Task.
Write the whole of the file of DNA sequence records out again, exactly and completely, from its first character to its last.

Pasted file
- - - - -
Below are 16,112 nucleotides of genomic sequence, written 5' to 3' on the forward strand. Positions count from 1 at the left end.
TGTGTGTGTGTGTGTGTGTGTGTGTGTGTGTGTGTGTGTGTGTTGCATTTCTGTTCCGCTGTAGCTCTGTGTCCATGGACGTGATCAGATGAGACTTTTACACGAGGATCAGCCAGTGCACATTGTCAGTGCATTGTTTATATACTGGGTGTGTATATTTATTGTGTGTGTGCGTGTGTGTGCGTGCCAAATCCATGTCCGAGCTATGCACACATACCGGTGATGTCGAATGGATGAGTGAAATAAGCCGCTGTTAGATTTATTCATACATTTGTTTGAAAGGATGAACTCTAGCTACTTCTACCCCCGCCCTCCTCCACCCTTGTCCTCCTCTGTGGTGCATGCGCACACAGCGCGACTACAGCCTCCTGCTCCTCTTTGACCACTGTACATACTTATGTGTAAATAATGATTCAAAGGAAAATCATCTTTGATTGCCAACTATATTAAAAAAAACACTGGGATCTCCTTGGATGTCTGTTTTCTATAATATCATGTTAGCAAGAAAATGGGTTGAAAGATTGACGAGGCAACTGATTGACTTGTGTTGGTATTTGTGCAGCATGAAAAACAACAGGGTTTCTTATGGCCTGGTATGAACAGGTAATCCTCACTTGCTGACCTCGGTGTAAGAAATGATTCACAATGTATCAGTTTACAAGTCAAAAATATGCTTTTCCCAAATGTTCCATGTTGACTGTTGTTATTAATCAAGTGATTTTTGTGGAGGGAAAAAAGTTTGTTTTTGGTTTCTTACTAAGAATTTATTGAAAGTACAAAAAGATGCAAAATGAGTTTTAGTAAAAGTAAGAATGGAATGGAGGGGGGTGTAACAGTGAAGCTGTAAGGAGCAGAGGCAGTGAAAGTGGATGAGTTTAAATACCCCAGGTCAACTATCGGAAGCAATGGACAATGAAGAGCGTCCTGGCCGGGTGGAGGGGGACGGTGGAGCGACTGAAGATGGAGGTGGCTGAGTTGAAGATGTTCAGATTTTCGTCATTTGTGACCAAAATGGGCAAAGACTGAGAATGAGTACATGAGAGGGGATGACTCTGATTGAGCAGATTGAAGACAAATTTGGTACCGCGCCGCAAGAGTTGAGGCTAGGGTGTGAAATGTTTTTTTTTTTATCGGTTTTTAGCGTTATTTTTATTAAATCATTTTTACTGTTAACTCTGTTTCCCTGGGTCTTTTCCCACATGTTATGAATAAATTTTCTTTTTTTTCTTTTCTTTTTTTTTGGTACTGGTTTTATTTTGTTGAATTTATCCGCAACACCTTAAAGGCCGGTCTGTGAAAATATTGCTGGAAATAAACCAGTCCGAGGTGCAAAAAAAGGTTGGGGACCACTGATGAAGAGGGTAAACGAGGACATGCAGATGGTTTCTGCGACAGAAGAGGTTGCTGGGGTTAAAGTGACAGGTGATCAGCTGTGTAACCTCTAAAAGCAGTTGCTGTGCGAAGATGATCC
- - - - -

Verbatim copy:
Below are 16,112 nucleotides of genomic sequence, written 5' to 3' on the forward strand. Positions count from 1 at the left end.
TGTGTGTGTGTGTGTGTGTGTGTGTGTGTGTGTGTGTGTGTGTTGCATTTCTGTTCCGCTGTAGCTCTGTGTCCATGGACGTGATCAGATGAGACTTTTACACGAGGATCAGCCAGTGCACATTGTCAGTGCATTGTTTATATACTGGGTGTGTATATTTATTGTGTGTGTGCGTGTGTGTGCGTGCCAAATCCATGTCCGAGCTATGCACACATACCGGTGATGTCGAATGGATGAGTGAAATAAGCCGCTGTTAGATTTATTCATACATTTGTTTGAAAGGATGAACTCTAGCTACTTCTACCCCCGCCCTCCTCCACCCTTGTCCTCCTCTGTGGTGCATGCGCACACAGCGCGACTACAGCCTCCTGCTCCTCTTTGACCACTGTACATACTTATGTGTAAATAATGATTCAAAGGAAAATCATCTTTGATTGCCAACTATATTAAAAAAAACACTGGGATCTCCTTGGATGTCTGTTTTCTATAATATCATGTTAGCAAGAAAATGGGTTGAAAGATTGACGAGGCAACTGATTGACTTGTGTTGGTATTTGTGCAGCATGAAAAACAACAGGGTTTCTTATGGCCTGGTATGAACAGGTAATCCTCACTTGCTGACCTCGGTGTAAGAAATGATTCACAATGTATCAGTTTACAAGTCAAAAATATGCTTTTCCCAAATGTTCCATGTTGACTGTTGTTATTAATCAAGTGATTTTTGTGGAGGGAAAAAAGTTTGTTTTTGGTTTCTTACTAAGAATTTATTGAAAGTACAAAAAGATGCAAAATGAGTTTTAGTAAAAGTAAGAATGGAATGGAGGGGGGTGTAACAGTGAAGCTGTAAGGAGCAGAGGCAGTGAAAGTGGATGAGTTTAAATACCCCAGGTCAACTATCGGAAGCAATGGACAATGAAGAGCGTCCTGGCCGGGTGGAGGGGGACGGTGGAGCGACTGAAGATGGAGGTGGCTGAGTTGAAGATGTTCAGATTTTCGTCATTTGTGACCAAAATGGGCAAAGACTGAGAATGAGTACATGAGAGGGGATGACTCTGATTGAGCAGATTGAAGACAAATTTGGTACCGCGCCGCAAGAGTTGAGGCTAGGGTGTGAAATGTTTTTTTTTTTATCGGTTTTTAGCGTTATTTTTATTAAATCATTTTTACTGTTAACTCTGTTTCCCTGGGTCTTTTCCCACATGTTATGAATAAATTTTCTTTTTTTTCTTTTCTTTTTTTTTGGTACTGGTTTTATTTTGTTGAATTTATCCGCAACACCTTAAAGGCCGGTCTGTGAAAATATTGCTGGAAATAAACCAGTCCGAGGTGCAAAAAAAGGTTGGGGACCACTGATGAAGAGGGTAAACGAGGACATGCAGATGGTTTCTGCGACAGAAGAGGTTGCTGGGGTTAAAGTGACAGGTGATCAGCTGTGTAACCTCTAAAAGCAGTTGCTGTGCGAAGATGATCC